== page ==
February 2019

10 Stress Relieving Super Foods

by Michelle on February 27, 2019

So much is going on this time of year…work, family, shopping mayhem, social engagements…it’s no wonder that the stress we’re under begins to take a physical toll.  Being short on time seems to make it nearly impossible to avoid the drive-thru or difficult to cook healthy food at home, so it’s no wonder pre-packaged items are the easy go-to.  However, if you try to add some of the following items into your daily diet you might notice you’re stress is less noticeable and you’re feeling physically better as well.

Here are some of the best “super foods” to help you feel calm and healthy:

  1. Green Leafy Vegetables: they contain folate, which produces dopamine (a pleasure-inducing brain chemical) which helps you keep calm.
  2. Turkey Breast: contains tryptophan, which may have a calming effect as well as amino acids (found in protein rich foods) and it helps produce serotonin (which regulates hunger & feelings of happiness and well-being).
  3. Oatmeal: a complex carb that won’t contribute to your already potential blood sugar spike in response to stress as well as keeping you full longer.
  4. Yogurt: full of calcium and protein in addition to probiotics that helps restore good gut bacteria (which is reduced when you’re stressed) so your digestive system runs well.
  5. Salmon: the omega-3 fatty acids in salmon have anti-inflammatory properties that may help counteract the negative effects of stress hormones such as adrenaline & cortisol.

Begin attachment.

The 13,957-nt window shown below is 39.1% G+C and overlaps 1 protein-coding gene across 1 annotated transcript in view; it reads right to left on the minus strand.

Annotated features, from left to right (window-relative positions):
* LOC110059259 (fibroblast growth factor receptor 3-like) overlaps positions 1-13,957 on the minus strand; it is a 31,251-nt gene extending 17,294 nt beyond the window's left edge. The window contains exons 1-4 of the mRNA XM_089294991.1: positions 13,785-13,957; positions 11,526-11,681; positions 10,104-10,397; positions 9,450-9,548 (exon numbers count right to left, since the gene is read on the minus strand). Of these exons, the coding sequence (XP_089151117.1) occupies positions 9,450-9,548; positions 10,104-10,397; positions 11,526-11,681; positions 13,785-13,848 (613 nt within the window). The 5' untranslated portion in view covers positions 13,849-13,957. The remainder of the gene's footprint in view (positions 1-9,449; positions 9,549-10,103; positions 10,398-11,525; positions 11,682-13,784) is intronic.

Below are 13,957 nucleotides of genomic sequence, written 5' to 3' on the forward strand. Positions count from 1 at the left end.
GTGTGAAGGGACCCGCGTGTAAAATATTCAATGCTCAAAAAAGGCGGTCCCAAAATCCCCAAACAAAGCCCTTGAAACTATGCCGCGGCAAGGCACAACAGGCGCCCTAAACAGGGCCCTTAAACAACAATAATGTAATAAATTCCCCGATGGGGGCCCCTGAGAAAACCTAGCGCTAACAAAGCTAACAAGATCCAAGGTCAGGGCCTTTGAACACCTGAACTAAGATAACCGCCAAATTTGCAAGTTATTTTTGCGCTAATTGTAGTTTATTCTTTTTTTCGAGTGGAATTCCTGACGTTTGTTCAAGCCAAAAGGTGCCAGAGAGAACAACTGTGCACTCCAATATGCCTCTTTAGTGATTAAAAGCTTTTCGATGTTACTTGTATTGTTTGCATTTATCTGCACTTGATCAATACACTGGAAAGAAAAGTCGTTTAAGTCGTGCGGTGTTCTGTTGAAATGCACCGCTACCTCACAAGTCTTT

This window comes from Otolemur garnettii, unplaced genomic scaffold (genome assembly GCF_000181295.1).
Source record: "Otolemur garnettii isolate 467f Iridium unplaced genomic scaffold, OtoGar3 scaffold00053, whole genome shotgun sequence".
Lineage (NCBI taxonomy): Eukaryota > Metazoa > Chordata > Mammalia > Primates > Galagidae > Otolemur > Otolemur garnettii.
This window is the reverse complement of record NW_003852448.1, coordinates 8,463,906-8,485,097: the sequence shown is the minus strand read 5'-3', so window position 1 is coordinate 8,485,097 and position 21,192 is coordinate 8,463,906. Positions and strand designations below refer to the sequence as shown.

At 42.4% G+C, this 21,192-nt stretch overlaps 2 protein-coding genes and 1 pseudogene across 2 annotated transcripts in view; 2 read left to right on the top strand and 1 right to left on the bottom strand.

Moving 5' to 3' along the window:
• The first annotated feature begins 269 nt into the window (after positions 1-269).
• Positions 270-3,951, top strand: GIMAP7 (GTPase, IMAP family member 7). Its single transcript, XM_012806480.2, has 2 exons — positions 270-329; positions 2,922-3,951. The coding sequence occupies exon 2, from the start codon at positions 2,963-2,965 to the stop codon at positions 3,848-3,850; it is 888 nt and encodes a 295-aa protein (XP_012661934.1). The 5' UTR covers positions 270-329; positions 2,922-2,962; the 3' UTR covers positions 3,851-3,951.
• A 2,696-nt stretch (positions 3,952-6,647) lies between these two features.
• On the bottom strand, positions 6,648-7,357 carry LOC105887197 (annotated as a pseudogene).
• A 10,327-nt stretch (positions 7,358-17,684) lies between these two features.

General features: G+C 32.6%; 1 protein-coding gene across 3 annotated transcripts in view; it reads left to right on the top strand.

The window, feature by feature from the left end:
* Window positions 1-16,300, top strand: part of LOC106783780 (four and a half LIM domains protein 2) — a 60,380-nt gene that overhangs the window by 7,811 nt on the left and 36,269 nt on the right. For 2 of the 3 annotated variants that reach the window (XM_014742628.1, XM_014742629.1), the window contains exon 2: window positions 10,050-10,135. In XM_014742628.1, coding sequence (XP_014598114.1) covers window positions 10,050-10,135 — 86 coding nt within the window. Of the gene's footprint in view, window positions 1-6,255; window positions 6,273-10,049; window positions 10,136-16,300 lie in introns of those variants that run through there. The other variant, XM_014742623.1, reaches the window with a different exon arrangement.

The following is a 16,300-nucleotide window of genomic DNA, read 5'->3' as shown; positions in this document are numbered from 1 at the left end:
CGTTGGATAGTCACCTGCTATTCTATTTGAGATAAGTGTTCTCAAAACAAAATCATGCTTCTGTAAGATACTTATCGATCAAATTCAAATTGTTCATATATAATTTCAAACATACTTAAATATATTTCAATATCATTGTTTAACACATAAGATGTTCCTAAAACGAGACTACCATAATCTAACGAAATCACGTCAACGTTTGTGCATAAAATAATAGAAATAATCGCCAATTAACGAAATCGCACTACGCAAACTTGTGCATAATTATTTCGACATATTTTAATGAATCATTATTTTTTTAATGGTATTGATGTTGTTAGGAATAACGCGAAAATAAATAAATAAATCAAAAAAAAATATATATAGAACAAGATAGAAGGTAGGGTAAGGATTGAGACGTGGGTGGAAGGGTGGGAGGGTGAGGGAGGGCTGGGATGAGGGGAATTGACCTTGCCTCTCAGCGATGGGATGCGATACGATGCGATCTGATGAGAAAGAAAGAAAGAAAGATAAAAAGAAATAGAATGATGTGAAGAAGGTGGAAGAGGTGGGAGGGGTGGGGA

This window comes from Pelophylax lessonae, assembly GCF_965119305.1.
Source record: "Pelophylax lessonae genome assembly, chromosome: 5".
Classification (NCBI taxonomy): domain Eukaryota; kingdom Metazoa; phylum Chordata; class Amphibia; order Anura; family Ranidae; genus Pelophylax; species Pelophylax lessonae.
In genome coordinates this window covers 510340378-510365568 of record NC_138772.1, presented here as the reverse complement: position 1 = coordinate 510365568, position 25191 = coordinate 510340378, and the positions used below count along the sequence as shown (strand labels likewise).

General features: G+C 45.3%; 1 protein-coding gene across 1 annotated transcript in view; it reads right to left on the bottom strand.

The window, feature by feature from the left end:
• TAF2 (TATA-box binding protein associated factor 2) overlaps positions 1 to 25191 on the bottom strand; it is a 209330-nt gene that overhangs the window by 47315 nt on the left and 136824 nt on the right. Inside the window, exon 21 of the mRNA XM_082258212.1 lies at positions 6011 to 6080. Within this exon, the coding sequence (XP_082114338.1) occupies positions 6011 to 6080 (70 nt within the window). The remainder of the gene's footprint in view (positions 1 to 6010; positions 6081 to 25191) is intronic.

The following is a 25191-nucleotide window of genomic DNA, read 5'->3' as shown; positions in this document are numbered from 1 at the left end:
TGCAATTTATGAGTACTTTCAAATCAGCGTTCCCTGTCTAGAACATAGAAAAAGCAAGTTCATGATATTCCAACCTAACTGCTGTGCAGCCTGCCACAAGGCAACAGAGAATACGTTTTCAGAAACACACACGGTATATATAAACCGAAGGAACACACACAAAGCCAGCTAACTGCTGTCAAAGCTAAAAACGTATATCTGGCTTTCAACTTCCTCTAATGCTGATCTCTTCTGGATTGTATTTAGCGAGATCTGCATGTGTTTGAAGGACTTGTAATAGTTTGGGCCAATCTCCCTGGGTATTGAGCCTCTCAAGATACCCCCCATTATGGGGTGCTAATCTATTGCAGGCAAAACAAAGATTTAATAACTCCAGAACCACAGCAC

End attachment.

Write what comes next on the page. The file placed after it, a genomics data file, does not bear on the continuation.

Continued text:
6. Blueberries: the antioxidants and phytonutrients in this berry work in your defense, helping improve your body’s response to stress & in fighting stress-related free radicals.
  7. Avocado: might help shut down stress-eating by filling you up and making you feel more satisfied; also a great source of healthy fat.
  8. Pistachios & Cashews: pistachios have heart-health benefits and may reduce acute stress by lowering blood pressure & heart rate, while the zinc content in cashews may help reduce anxiety.
  9. Seeds: flax seed, pumpkin seeds, and sunflower seeds are all great sources of magnesium…a mineral that may help regulate emotions and has been shown to help alleviate depression, fatigue, and irritability.
  10. Dark Chocolate: a small piece (about a 1 inch square) has been shown to reduce stress hormones, including cortisol; the antioxidants in cocoa also trigger blood vessel walls to relax, lowering blood pressure & improving circulation.

Try incorporating some of these items into your daily diet and see if you’re feeling calm and healthy soon!